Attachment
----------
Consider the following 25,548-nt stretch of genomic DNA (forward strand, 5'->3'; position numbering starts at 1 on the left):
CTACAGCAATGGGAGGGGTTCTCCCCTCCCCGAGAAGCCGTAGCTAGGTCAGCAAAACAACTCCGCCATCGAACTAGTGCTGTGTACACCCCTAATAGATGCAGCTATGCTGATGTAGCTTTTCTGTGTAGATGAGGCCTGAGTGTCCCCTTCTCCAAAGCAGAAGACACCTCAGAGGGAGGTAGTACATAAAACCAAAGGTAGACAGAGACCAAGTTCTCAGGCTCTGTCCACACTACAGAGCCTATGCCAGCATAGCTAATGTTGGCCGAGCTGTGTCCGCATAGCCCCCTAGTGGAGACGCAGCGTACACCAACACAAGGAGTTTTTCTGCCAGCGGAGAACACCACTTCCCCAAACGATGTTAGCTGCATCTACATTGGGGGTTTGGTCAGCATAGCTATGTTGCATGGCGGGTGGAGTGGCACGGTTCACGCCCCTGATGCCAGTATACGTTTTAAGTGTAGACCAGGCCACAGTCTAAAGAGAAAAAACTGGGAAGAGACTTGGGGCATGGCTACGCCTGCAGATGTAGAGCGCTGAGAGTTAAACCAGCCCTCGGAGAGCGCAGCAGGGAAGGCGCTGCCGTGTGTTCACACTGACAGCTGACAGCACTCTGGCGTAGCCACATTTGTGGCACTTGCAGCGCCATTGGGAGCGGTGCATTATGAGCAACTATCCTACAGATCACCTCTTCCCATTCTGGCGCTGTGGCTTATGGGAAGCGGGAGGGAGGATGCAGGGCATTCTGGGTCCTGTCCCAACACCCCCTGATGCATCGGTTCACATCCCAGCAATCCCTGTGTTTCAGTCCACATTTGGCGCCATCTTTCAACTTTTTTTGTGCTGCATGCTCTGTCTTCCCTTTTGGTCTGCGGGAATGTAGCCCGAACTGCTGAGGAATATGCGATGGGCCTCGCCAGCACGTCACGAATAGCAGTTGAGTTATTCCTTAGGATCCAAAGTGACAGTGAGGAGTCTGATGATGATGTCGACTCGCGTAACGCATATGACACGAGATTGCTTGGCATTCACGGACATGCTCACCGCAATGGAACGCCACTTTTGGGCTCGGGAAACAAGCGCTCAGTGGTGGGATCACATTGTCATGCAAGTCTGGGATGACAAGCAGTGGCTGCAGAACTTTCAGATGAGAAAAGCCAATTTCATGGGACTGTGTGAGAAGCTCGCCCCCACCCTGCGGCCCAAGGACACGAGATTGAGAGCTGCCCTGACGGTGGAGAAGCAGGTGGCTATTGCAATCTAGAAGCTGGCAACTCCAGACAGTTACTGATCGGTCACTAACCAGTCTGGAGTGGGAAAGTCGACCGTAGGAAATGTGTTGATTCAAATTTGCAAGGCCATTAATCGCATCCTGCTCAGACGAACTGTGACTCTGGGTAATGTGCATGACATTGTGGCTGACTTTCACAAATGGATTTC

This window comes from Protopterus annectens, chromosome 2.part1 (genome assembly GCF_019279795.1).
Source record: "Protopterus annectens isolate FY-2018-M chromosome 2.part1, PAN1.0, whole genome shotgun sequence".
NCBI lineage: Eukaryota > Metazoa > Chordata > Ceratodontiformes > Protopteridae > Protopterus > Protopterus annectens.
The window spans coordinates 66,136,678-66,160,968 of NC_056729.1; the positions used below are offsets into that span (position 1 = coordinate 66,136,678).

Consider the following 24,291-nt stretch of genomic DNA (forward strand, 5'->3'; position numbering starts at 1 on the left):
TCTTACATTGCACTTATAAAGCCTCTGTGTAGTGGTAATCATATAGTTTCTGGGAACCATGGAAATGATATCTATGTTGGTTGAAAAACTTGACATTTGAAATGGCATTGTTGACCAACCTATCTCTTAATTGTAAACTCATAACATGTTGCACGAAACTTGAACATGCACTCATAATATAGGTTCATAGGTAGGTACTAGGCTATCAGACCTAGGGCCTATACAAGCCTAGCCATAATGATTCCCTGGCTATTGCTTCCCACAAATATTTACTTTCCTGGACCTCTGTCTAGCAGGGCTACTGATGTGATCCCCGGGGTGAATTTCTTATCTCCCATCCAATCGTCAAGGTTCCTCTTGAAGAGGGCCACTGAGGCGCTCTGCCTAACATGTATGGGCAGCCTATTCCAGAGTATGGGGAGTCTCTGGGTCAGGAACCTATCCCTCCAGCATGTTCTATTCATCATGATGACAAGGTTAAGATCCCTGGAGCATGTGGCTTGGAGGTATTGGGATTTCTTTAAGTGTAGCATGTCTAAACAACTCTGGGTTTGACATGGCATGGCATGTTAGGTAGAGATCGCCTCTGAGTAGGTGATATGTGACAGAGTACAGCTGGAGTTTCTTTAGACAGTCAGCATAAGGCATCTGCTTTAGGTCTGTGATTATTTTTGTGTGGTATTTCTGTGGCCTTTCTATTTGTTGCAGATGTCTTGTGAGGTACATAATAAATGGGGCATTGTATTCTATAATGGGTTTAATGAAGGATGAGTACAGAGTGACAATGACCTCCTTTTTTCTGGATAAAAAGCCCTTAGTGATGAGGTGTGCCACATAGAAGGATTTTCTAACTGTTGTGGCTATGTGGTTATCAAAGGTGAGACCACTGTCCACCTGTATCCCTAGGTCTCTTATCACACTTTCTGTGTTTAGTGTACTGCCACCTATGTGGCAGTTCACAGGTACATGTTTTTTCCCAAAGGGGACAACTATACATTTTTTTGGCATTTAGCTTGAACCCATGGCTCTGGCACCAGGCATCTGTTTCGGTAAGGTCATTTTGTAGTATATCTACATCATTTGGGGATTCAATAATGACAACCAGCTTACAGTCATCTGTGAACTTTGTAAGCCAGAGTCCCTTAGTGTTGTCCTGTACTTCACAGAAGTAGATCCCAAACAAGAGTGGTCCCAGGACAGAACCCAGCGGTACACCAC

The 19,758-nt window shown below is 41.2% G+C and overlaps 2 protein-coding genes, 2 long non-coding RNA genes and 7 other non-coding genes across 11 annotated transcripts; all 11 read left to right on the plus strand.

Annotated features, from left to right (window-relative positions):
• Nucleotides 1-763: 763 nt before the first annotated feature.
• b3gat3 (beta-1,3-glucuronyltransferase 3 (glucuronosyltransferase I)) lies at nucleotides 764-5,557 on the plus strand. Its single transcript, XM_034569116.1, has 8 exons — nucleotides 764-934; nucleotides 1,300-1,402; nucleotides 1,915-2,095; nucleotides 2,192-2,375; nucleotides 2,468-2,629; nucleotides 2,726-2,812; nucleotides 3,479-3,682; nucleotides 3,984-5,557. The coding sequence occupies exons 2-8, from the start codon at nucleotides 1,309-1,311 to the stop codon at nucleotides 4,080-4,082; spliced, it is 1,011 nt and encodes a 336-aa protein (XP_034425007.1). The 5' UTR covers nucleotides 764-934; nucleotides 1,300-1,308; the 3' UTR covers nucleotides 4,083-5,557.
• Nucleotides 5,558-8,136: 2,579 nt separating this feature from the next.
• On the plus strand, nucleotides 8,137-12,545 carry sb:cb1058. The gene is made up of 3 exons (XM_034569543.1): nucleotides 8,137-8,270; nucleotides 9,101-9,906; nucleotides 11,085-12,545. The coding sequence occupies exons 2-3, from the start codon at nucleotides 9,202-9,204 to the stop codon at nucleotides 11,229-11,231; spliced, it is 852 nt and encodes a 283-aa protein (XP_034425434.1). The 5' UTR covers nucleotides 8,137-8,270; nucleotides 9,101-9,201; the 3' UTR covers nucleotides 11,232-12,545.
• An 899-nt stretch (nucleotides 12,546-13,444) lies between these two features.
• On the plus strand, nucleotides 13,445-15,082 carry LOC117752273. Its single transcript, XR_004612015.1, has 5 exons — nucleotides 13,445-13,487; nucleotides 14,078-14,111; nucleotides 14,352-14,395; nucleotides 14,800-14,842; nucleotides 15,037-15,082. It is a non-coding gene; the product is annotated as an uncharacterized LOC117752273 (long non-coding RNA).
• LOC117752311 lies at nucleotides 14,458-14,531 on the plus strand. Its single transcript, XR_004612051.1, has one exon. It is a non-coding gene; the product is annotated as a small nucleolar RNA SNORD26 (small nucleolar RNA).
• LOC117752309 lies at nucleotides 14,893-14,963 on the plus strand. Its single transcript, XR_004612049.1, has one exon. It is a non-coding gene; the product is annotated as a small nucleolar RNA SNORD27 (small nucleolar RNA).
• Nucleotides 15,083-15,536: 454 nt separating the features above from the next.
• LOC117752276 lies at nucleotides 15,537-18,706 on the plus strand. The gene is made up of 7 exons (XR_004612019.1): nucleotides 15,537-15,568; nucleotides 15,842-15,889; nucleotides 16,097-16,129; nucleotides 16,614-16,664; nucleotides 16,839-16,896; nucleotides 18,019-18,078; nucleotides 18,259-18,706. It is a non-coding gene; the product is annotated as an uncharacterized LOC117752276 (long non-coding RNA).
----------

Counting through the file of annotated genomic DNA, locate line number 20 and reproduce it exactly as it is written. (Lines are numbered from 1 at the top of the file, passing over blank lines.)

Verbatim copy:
• LOC117752276 lies at nucleotides 15,537-18,706 on the plus strand. The gene is made up of 7 exons (XR_004612019.1): nucleotides 15,537-15,568; nucleotides 15,842-15,889; nucleotides 16,097-16,129; nucleotides 16,614-16,664; nucleotides 16,839-16,896; nucleotides 18,019-18,078; nucleotides 18,259-18,706. It is a non-coding gene; the product is annotated as an uncharacterized LOC117752276 (long non-coding RNA).